Ant and Dec, kebab with garlic, house on fire — things that get along less than Newcastle United Football Club and its city.
It’s a bond that has the centre on lockdown (of a different kind) every second weekend, with a flash flood of black-and-white shirts and horse-mounted coppers on every corner, and one that sees 52,354 turning up for a fourth-round FA Cup tie with Oxford United.
That level is shared by fans and the club itself, however, not those who currently run it.
In the 12-and-a-bit years that owner Mike Ashley has sat in the driving seat, albeit dozing at the wheel, they’ve had little to mount a footrest and head a chandelier over — more on that in a bit.
But, with whispers of a Saudi-backed buyout building behind the St James’ Park gates, we can only imagine what state the Toon, and its Army, will be in if the keys change hands.
Visit any other ground in the country, perhaps even the world, and you’ll not find another like it. Newcastle is a one-club city, that’s small enough to walk across in an hour, but big enough for a biblical jolly.
And St. James’ Park sits right in the middle of it all; there’s no avoiding it. You’ll need the patience of a saint and blood pressure that’s near-on single digits if you’re shopping or, god forbid, driving in the centre before kick-off.
On the other hand, if you’re among those causing the frustration — crossing the road during the red man and clearing the Gallowgate Greggs of its steak bakes on the way up to the stadium — it’s an event like no other.
It’s also something that’ll be belted up to ten on the chart if this rumoured takeover goes public on a verified, blue-ticked NUFC account.
“People would be over the moon!”
Of late, folk up North have been living on dregs, only the odd unexpected win to get them through. An eight-goal thriller at home to Arsenal aside, many have had to cling to memories of the 90s and early 00s.
One who’s a regular starter in such dreams is Nolberto Solano, or as this lot call him, Nobby.
“When I arrived in Newcastle, I had players like Shay Given, Steven Harper, Alan Shearer — local boys — talking about the passion of the people,” he tells me on a late-night WhatsApp call. “That’s why I really liked it in Newcastle, why I enjoyed it so much.”
Asked what a takeover and returned success would mean to the city, his reply was genuine of a man who’d been accepted as one of Newcastle’s own, with a phrase he could have only picked up during his time there: “Oh! People would be over the moon! Newcastle fans have always been very faithful; even if you don’t have a good result, you still have people turning up… To me, I think that will be the best present the fans could get.”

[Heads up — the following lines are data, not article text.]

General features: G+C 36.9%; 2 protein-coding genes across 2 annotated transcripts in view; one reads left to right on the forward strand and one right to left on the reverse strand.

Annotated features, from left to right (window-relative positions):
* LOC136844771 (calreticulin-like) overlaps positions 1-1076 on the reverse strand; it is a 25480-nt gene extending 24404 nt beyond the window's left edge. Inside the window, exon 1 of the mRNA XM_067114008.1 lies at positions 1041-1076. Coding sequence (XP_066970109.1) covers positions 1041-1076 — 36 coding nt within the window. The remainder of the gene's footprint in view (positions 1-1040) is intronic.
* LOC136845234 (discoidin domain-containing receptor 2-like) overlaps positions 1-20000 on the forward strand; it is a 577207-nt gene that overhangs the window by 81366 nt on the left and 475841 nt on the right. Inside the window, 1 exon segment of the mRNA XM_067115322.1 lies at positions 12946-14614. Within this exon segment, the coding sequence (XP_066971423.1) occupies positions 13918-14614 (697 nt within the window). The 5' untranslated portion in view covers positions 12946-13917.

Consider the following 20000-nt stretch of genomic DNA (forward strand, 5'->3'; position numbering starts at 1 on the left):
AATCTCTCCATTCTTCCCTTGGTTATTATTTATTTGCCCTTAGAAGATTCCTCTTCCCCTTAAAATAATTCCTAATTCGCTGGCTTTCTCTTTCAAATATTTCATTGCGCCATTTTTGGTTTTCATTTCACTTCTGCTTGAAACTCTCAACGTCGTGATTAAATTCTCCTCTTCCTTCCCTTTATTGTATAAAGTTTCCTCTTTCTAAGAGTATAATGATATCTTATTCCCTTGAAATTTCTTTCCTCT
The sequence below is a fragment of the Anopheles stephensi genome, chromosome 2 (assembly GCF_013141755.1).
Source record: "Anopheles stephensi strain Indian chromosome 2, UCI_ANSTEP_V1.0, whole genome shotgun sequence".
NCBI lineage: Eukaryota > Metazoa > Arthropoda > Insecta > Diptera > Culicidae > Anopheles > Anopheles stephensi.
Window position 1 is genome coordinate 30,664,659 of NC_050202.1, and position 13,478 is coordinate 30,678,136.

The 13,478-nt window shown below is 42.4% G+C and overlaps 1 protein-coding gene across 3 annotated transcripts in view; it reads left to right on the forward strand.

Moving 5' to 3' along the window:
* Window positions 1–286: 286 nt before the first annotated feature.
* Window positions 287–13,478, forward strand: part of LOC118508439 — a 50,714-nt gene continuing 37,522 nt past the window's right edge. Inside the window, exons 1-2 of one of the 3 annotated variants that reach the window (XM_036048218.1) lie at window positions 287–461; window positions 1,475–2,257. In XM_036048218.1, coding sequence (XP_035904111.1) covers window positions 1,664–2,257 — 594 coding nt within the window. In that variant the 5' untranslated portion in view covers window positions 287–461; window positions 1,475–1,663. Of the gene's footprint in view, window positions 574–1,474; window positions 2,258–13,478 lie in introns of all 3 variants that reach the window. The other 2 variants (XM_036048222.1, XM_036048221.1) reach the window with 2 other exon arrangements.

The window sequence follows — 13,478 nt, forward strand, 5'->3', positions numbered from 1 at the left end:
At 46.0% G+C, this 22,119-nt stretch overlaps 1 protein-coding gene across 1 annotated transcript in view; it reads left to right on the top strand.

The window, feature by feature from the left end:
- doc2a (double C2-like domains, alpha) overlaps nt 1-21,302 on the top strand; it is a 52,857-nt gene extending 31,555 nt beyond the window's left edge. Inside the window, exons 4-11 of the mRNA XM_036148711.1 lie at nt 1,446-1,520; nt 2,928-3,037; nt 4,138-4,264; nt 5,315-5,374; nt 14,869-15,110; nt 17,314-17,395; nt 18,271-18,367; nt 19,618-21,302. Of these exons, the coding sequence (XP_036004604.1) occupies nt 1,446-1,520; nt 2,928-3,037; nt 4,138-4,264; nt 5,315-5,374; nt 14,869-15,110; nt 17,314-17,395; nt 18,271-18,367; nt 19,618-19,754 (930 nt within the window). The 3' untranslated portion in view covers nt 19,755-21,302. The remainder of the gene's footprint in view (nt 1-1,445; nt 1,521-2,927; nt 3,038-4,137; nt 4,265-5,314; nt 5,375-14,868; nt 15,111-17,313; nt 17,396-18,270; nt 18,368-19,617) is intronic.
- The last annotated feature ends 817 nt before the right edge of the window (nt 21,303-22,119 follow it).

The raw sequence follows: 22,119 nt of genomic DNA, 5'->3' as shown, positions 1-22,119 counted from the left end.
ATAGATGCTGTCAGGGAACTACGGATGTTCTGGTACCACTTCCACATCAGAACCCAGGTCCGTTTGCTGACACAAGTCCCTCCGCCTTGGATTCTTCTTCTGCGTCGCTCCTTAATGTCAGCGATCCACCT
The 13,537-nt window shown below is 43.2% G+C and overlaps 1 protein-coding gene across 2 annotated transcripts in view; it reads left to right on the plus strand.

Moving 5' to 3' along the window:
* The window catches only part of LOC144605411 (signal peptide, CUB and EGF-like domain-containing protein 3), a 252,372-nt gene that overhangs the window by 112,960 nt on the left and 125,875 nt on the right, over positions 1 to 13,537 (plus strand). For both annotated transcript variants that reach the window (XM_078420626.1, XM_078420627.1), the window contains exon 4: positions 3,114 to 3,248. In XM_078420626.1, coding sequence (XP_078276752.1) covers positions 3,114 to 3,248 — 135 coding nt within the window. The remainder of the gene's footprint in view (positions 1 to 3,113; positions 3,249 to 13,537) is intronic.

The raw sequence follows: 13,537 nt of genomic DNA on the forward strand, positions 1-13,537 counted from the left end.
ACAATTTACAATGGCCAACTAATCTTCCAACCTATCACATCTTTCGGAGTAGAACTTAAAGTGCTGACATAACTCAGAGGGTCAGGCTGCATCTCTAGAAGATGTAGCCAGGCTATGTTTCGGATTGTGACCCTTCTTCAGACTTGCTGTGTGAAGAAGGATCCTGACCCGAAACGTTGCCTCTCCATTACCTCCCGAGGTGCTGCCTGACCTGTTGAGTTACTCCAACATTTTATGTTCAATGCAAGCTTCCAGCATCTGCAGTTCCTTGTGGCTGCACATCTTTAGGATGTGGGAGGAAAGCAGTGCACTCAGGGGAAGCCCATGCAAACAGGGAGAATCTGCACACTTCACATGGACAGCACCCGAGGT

“We’ll see what happens, my friend!” he laughed, when invited to play the Blaydon Races on trumpet in celebration of a takeover. “We hope that these guys take over first, and after that we can make a deal.”
Get your head on it
This latest consortium — made up of Amanda Staveley, the Reuben Brothers, the Public Investment Fund of Saudi Arabia and a bank account with so many characters it’s almost a Saturday evening on the Bigg Market — is believed by a growing number to be the one that’ll stick.
And if it does, perhaps none of us can predict the celebration that’d follow, regardless of who it is that signs the dotted line; the return of hope and excitement would, at least in the short term, bring cheers, tears and any amount of clinking glasses.
Newcastle’s is a fanbase that, after the Championship-winning 3-0 over Barnsley in 2017, turned a city-centre trebles bar into a lager-fuelled training drill.
To cut a long story fairly short, the highlight of the occasion came within an hour of full-time, when a group of fans were trying to replicate a Jamaal Lascelles clearing header with a light fitting above the dancefloor.
Many tried and failed, before a pouffe was rolled out and the next hopeful took a run at it and salmon-leaped into the light; it quickly turned out that said fitting was in fact glass, littering the floor and temporarily calling a halt to Queen’s We Are the Champions.
The ‘victor’ jumped up, finished the chorus and made for the exit, his Toon shirt decorated in true Stuart Pierce style, covered in maroon.
Return of Rafa?
Some minds have already moved to who the would-be owners would put in the hot seat, and one name in particular. “I think there is a degree of unfinished business when it comes to Benitez and Newcastle,” says Chris Waugh, NUFC writer for The Athletic. “But it doesn’t necessarily mean a return is inevitable.
“I am always sceptical about someone returning to somewhere they are loved for a second stint, and in Benitez’s case the expectations would be so huge that it may be difficult for him to realise them, but I also think he is an excellent fit for the club because of the connection he has with supporters.”
Quizzed on the effect this speculation is having now, Chris believes it’s warranted: “I think we’ve already seen the immediate impact; it’s been a mixture of elation, relief and positivity. They have immediately felt reconnected to a club from which they have felt distanced for a long while.”
After several failed attempts in ousting Ashley, a heavy cloud of cynicism had settled, and each subsequent rumour was written off almost as soon as it entered the football Twittersphere.
But with each passing day, this latest effort seems less of a merry-go-round and more like the midweek early-morning Metro from Cullercoats; you never know when it’ll arrive, but the last stop is inevitable — St James’ Park.
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